Zach Meloy, Better Half in Atlanta
There’s a basic ratio to vinaigrette: one part acid to two or three parts fat. I like that ratio because you can open the fridge and find any or all these things. Skip going to the store with the overpriced pre-made stuff with the additives. Here’s one: You take two tablespoons of good quality vinegar. Apple cider vinegar is one of my favorites. Add two tablespoons of mustard, whisk it into a paste. Then drizzle six tablespoons of warm bacon fat, add salt and pepper. This works well with a warm spinach salad, or a heartier green like charred cabbage. Say you have leftover potatoes—throw it in a pan to crisp them up, take off heat, and toss it in a bowl with this warm bacon vinaigrette. You might shave some apple or raw onions, toss in rosemary or thyme. And then you can make additions like molasses or sorghum as the sweetener. If not salad, toss this on roasted parsnip, or a piece of roasted chicken. It’s a sweet, hot, sour, salty sauce.
Mark Steuer, The Orbit Room and Funkenhausen in Chicago
Instead of vinegar, I like to use the brine from pepperoncini. It adds a bit of depth that you can’t get from just vinegar. Anything briney would work (although dill pickle juice might be too much). I always start with a bit of dijon to help emulsify. Some sort of herb—I like parsley, but thyme would work as well—puree it, and while the food processor is running, add canola and olive oil.
Jonny Hunter, Forequarter in Madison, Wisc.
Most people don’t approach salad dressing as sauce, but it’s probably the most approachable and easiest sauce to make in a home environment. My go-to salad dressing is Frank’s Red Hot, which is surprisingly great. It’s emulsified nicely, lots of vinegar and spice.
Salad dressing is just fat, acid, emulsification, and sweetness. When I’m at home, I mortar and pestle garlic (put more garlic than you think), preserved lemons (Whole Foods or a Middle Eastern grocer), olive oil, a bit of mustard, and thyme. It’s super stupid simple.
Clayton Purdom, The A.V. Club internet culture editor
At some point my mom, a skilled cook guided more by feeling than science, “figured out” salads. That’s the way we always referred to it: “Mom sure has figured out salads.” Suddenly they weren’t obligatory side dishes but this entire separate course, whipped together with a variety of implements sitting around the house. The only thing she’d ever buy fresh was lettuce; everything else was just already there. The secret was in the dressing—three tablespoons of olive oil to two tablespoon red wine vinegar, or some ratio thereof—that you pour in the bowl first. From there, just add other things you like: balsamic, salt and pepper, chopped garlic, mustard, mayonnaise, anchovy, whatever. (Bleu cheese and avocado are a particular delight.) Swirl it around, let it sit for a little, and then throw in that lettuce in. You, too, have figured out salads.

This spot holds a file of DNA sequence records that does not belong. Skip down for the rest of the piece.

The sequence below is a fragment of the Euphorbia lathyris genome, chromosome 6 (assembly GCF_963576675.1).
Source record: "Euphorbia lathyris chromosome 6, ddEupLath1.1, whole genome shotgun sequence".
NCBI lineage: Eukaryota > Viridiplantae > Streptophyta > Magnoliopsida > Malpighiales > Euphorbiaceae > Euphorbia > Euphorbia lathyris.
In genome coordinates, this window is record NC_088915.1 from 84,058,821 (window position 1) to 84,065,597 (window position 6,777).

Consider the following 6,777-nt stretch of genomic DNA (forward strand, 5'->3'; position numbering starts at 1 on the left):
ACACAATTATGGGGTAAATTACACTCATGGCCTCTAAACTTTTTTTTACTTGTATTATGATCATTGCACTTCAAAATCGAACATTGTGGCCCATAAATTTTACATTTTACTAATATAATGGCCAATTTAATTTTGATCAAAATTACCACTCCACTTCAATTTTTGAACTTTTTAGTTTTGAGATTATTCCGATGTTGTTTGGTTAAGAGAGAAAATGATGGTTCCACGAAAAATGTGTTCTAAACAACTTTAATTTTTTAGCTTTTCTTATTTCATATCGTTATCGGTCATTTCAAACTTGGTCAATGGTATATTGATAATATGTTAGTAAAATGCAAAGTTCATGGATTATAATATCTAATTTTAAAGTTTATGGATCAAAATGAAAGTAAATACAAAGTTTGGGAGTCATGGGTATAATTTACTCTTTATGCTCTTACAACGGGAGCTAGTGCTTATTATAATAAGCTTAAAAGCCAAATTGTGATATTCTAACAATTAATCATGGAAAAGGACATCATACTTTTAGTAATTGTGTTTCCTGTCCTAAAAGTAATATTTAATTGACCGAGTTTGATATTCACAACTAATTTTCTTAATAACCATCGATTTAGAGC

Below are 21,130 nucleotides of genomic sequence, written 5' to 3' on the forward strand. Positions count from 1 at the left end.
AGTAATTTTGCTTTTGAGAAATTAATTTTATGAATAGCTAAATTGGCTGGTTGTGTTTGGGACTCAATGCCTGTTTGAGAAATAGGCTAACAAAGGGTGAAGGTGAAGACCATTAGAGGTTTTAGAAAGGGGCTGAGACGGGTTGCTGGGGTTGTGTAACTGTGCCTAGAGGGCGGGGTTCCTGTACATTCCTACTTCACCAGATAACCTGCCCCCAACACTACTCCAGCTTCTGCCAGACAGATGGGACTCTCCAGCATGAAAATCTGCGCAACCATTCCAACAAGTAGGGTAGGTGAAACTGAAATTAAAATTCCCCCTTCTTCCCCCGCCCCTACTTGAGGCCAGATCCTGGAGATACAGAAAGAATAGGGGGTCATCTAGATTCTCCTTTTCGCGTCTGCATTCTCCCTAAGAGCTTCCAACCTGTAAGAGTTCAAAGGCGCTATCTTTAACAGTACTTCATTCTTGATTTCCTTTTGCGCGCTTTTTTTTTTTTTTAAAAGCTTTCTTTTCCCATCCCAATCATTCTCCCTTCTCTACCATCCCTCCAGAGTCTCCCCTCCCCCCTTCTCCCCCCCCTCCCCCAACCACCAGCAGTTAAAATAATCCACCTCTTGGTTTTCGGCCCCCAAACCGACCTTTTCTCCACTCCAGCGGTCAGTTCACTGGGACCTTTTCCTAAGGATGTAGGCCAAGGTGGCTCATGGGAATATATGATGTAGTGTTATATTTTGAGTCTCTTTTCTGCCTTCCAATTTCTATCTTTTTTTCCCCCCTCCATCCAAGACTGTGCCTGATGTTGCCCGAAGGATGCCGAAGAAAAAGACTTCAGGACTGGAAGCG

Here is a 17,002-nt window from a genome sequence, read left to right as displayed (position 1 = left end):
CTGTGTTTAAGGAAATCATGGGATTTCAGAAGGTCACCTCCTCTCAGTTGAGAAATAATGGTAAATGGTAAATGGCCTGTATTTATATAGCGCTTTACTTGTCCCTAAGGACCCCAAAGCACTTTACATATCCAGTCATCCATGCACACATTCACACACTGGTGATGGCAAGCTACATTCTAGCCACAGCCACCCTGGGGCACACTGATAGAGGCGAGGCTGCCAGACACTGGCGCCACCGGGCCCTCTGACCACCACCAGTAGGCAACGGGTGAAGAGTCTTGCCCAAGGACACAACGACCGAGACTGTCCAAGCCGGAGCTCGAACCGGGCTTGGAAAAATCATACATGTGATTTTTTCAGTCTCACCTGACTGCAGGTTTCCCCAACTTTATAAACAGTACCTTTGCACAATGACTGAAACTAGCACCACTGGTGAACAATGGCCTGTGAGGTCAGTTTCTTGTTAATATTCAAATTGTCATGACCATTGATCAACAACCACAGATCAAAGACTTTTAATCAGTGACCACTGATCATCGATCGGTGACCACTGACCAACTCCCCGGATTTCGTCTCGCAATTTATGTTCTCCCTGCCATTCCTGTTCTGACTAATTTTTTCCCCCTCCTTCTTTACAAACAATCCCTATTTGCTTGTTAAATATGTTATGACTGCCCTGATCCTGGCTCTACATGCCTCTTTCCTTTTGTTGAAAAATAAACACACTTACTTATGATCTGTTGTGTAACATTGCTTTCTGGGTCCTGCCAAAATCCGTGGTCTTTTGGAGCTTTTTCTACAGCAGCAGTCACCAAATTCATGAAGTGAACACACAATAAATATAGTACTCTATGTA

Harold Dieterle, Chopt
The key to a good salad dressing is its ability to coat the salad so that each bite tastes as good as the last. Too thin and you end up with an oily pool at the bottom of your bowl. Too thick and no one’s going to be happy. Good dressing is more than just flavor; it comes down to the right viscosity. I turn to the science of pectin. Pectin is used to make marmalades, jellies, fruit pies, things like that. It’s a thickening agent found naturally in fruits, usually requiring heat to be released. With this vinaigrette, instead of using heat, we blend whole apples, pureeing them to activate the pectin and create a thicker vinaigrette. The result is a fresh, light vinaigrette, a perfect balance of sweet and tangy, that evenly coats the salad.
Chopt Local Apple Vinaigrette (vegan)
1 1/2 cup Gala apple (about 8 oz., chopped)
1 Tbsp. Dijon mustard
1/2 cup apple cider vinegar
1 cup extra virgin olive oil
1/4 tsp. kosher salt
1/8 tsp. freshly ground black pepper
Blend apple, mustard and vinegar together. While blending, stream olive oil in to emulsify. Season with salt and pepper.
Kevin Pang, The Takeout editor-in-chief
I can’t tell you how much of a Caesar salad fiend I was as a kid. It was practically the only way you could get the 10-year-old me to eat vegetables. Something about its richness, the savory linger, and that intense garlic taste that makes it, to me, the perfect dressing. My recipe for homemade Caesar dressing is from a famous cookbook—I forgot which one—but I’ve made it so many times I no longer consult the book and now rely on muscle memory.
It requires you to mince a clove of garlic and let it sit in a few tablespoons of lemon juice. Supposedly this takes the harshness out of the raw garlic bite. To that I add one egg yolk, a couple of teaspoons of anchovy paste, a dash of Worcestershire sauce, then whisk that into a gray paste. I’ll then slowly drizzle about a half cup of canola oil until it emulsifies into a dressing. Crack fresh black pepper on top, fold in grated parmesan cheese. Caesar dressing, now and forever.